## The Seven Pillars of Statistical Wisdom [book review]

Posted in Books, pictures, Statistics, University life with tags Boston, Florence Nightingale, foundations, JSM 2014, Karl Pearson, likelihood, Pierre Simon Laplace, quincunx, R.A. Fisher, residuals, Stephen Stigler, T.E. Lawrence, The Seven Pillars of Statistical Wisdom, Thomas Bayes, trek rule theorem, W. Gosset on June 10, 2017 by xi'an**I** remember quite well attending the ASA Presidential address of Stephen Stigler at JSM 2014, Boston, on the seven pillars of statistical wisdom. In connection with T.E. Lawrence’s 1926 book. Itself in connection with Proverbs IX:1. Unfortunately wrongly translated as *seven pillars* rather than *seven sages*.

As pointed out in the Acknowledgements section, the book came prior to the address by several years. I found it immensely enjoyable, first for putting the field in a (historical and) coherent perspective through those seven pillars, second for exposing new facts and curios about the history of statistics, third because of a literary style one would wish to see more often in scholarly texts and of a most pleasant design (and the list of reasons could go on for quite a while, one being the several references to Jorge Luis Borges!). But the main reason is to highlight the unified nature of Statistics and the reasons why it does not constitute a subfield of either Mathematics or Computer Science. In these days where centrifugal forces threaten to split the field into seven or more disciplines, the message is welcome and urgent.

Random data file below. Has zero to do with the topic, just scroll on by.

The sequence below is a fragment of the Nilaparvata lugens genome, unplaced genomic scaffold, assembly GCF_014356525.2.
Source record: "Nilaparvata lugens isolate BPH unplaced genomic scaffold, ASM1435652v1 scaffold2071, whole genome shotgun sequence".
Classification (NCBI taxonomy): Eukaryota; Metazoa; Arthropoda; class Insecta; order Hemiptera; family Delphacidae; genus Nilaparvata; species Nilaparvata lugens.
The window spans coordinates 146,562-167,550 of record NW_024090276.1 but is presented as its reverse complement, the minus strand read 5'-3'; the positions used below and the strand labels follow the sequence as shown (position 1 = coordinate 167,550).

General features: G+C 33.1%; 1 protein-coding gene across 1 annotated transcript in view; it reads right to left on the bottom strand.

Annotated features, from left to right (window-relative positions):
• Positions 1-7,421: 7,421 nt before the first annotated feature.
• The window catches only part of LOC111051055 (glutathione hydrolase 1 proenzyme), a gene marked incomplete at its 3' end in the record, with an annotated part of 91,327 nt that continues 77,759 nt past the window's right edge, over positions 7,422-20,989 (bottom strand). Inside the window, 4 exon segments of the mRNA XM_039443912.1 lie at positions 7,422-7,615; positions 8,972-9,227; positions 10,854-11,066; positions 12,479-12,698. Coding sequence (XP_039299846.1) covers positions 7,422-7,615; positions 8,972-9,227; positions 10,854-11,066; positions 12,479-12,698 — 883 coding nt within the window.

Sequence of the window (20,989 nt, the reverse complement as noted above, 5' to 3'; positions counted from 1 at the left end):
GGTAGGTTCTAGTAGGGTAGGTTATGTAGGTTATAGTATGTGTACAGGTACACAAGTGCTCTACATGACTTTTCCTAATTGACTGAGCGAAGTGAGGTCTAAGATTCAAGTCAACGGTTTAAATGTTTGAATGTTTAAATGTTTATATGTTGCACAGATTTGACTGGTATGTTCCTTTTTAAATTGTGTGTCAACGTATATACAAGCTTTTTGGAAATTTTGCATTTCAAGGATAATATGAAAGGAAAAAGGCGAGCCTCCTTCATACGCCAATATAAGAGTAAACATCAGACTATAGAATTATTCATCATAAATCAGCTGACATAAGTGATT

Here are Stephen’s pillars (some comments being already there in the post I wrote after the address):